Hopping into the Year of the Rabbit

According to the Chinese Zodiac, 2023 marks the year of the rabbit. In honour of such an occasion, we thought we’d help you hop into 2023 with some of our top rabbit-related reads from all over the world! Yes, we may sound hopping mad, but we know you’re going to love our selected titles. From classic children’s stories to satirical political statements, we’ve got something for everyone.

1. Watership Down by Richard Adams.

Firstly, to kick start our list we’re staying close to home with an English adventure novel by Richard Adams. First published in 1972, it is unlikely that you’ve never heard of Watership Down. Whether it be via the original novel published by Rex Collings Ltd or via the more modern filmic adaptations, Adams’ work is engrained in our culture as a classic.

If you’ve not heard of Watership Down and are wondering how it relates to rabbits, we wouldn’t blame you! It’s not exactly clear in the title after all!

Year of the Rabbit

Set in Berkshire, the story features a small group of rabbits. Whilst they live in a natural wild environment, they are anthropomorphised and possess their own culture, language, proverbs and mythology. The novel centres upon themes such violence, power, home and belonging. Furthermore, it follows the rabbits as they escape the destruction of their warren and seek a new home.

2. Caza de conejos by Mario Levrero.

The second rabbit-themed novel that we’d like to share is a Uruguayan text by Mario Levrero. Made for adult readers and written in 1986, Caza de conejos (best translated as ‘Rabbit Hunt’) presents us with an absurd narrative. Inverting the roles of prey and hunter, Levrero presents a world turned upside down. The animalisation and humanisation of the characters construct a fantastical narrative that both unsettles and entertains. You are bound to be gripped by this narrative.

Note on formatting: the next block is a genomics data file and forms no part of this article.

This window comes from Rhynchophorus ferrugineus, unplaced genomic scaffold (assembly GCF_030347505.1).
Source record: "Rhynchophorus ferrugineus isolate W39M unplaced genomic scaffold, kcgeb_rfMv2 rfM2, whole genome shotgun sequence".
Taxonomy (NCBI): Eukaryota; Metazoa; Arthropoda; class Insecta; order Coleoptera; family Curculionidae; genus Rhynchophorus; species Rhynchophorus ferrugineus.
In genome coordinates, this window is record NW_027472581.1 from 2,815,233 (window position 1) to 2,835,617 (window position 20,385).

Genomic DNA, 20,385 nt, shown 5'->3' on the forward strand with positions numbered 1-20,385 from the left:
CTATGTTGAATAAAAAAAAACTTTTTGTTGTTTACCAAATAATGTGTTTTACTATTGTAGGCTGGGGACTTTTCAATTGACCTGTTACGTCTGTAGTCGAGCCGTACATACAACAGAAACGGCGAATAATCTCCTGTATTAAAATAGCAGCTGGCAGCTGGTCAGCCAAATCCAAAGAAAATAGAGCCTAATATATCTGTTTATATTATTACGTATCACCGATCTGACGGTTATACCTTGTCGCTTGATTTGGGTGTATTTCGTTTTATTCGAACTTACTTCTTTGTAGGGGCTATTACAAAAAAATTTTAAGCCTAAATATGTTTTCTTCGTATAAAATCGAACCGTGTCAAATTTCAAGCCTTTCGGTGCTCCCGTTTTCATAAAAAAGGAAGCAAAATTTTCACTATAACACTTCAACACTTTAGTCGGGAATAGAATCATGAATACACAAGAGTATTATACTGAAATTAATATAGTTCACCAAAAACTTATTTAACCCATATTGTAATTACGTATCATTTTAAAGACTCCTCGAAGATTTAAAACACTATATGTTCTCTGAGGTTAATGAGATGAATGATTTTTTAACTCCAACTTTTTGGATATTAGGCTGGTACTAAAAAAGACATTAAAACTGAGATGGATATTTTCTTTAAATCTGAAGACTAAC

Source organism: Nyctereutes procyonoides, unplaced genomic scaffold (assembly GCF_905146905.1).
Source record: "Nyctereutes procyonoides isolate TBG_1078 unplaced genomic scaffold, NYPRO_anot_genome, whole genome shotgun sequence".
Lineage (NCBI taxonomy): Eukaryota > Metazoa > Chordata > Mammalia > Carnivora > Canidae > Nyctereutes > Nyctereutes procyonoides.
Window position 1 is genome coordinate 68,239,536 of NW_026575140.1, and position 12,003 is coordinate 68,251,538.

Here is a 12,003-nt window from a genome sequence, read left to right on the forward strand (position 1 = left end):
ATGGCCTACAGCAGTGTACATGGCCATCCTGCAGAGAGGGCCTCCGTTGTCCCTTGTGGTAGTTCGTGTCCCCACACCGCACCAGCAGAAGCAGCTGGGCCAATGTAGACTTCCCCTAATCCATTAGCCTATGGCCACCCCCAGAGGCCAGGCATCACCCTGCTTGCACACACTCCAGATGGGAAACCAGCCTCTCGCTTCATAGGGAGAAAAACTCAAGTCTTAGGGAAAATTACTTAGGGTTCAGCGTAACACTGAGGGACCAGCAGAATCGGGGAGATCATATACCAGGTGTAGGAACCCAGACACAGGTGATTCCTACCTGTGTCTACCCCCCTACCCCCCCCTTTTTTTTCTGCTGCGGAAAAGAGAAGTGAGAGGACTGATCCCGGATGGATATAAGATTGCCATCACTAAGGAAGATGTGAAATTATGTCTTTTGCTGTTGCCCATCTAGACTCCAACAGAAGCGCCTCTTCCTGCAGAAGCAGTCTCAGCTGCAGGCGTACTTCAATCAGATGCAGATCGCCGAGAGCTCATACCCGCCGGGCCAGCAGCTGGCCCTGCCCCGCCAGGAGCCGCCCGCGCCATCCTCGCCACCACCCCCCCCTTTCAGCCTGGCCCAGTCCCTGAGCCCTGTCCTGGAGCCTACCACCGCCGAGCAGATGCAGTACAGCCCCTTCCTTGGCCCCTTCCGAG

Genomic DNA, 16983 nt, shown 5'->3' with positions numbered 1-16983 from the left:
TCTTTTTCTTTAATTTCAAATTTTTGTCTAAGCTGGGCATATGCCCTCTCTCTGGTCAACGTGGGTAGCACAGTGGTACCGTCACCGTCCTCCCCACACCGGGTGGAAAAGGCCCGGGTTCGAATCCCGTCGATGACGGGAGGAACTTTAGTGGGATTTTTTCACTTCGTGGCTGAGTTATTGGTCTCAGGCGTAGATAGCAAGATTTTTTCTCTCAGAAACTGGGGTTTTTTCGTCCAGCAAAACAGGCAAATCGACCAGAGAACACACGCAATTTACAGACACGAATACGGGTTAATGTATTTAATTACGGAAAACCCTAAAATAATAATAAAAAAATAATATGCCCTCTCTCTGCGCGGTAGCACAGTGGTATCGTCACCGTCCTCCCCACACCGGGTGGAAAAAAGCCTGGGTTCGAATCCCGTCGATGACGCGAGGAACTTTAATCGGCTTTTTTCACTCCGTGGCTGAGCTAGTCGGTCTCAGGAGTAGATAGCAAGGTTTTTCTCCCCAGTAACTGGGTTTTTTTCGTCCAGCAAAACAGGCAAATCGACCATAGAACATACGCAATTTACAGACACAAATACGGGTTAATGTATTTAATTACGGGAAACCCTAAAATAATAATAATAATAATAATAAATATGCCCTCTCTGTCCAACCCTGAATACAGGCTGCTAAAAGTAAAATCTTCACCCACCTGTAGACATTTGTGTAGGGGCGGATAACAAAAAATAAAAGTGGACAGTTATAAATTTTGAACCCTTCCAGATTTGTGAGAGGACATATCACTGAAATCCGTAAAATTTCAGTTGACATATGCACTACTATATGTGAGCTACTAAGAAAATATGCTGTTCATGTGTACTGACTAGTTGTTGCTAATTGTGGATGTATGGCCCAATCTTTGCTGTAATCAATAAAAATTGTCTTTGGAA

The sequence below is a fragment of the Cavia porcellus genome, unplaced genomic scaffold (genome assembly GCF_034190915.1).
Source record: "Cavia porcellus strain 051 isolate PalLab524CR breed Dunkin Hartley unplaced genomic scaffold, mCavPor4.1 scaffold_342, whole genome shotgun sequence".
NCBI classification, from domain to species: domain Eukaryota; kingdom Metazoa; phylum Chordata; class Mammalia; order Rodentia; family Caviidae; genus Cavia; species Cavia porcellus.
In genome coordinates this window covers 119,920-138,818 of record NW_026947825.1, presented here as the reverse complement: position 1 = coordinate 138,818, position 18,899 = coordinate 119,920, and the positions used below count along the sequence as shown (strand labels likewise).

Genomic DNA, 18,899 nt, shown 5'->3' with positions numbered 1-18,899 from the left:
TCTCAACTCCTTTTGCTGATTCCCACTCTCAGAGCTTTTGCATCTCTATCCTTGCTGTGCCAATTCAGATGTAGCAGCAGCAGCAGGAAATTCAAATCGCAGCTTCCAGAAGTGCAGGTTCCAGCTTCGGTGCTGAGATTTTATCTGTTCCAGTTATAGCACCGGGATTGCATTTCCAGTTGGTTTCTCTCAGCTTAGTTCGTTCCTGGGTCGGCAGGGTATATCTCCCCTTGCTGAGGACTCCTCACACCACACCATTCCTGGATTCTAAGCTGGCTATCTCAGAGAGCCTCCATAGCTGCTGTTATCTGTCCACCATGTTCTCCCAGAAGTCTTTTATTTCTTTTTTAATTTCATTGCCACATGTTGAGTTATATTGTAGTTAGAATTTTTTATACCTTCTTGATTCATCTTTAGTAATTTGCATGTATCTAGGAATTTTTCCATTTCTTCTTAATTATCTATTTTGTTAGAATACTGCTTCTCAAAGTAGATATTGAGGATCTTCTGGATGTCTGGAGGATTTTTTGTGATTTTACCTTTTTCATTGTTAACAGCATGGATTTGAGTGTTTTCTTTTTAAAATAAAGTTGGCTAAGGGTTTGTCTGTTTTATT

3. La Famille Passiflore by Genevieve Huriet.

Next, returning to the children’s literature genre, our third title encompasses a French series of children books. The English name for the series is the Beechwood Bunny Tales, and they were first written in 1987. Since then, they have been translated into more than 23 languages. Specifically, the first English translation was released by Gareth Stevens in 1991. The books centre upon the Bellflower family of rabbits who live in Beechwood Grove.

Year of the Rabbit

They are simply a charming and beloved family series, and any child would love them.

4. The Yule Tomte and the Little Rabbits: A Christmas Story for Advent by Ulf Stark

Sticking with the theme of children’s stories, our fourth recommendation is a tad bit festive so you may want to save this one for December! This Swedish story follows Grump the Yule Tomte who, after losing his mittens in the wind, decides that he no longer wants to be the Yule Tomte. At the same time however, after finding a pair of mittens in the wind, Binny and Barty, the rabbit children, become very excited about the prospect of Christmas and prepare for it’s arrival. This charming Christmas story consists of twenty-five chapters and is the perfect way to count down to Christmas.

5. The Year of the Hare by Arto Paasinlinna.

We’ll admit that the final piece of literature we’d like to share is technically cheating. After all, we are aware that rabbits and hares are different. Paasinlinna’s novel is so good however that we couldn’t help but make an exception for this title. And anyway… they’re not that different, right?

This Finnish title is a long-time best-seller in Finland and France. It has been translated into a plethora of languages including Italian, Japanese and Hungarian. Moreover, it has twice been made into a movie. It is the tale of a man who finds himself protecting a hare as he lives through a series of unusual misadventures. Poignant and funny, it has so much to say about people, life and love. It is quite simply, Finnish wit at its best.

We hope you have enjoyed reading about these wonderful, if not slightly odd, literary recommendations. We’d love to hear what books you’ll be reading as you enter the Year of the Rabbit though! Be sure to get in touch on social media.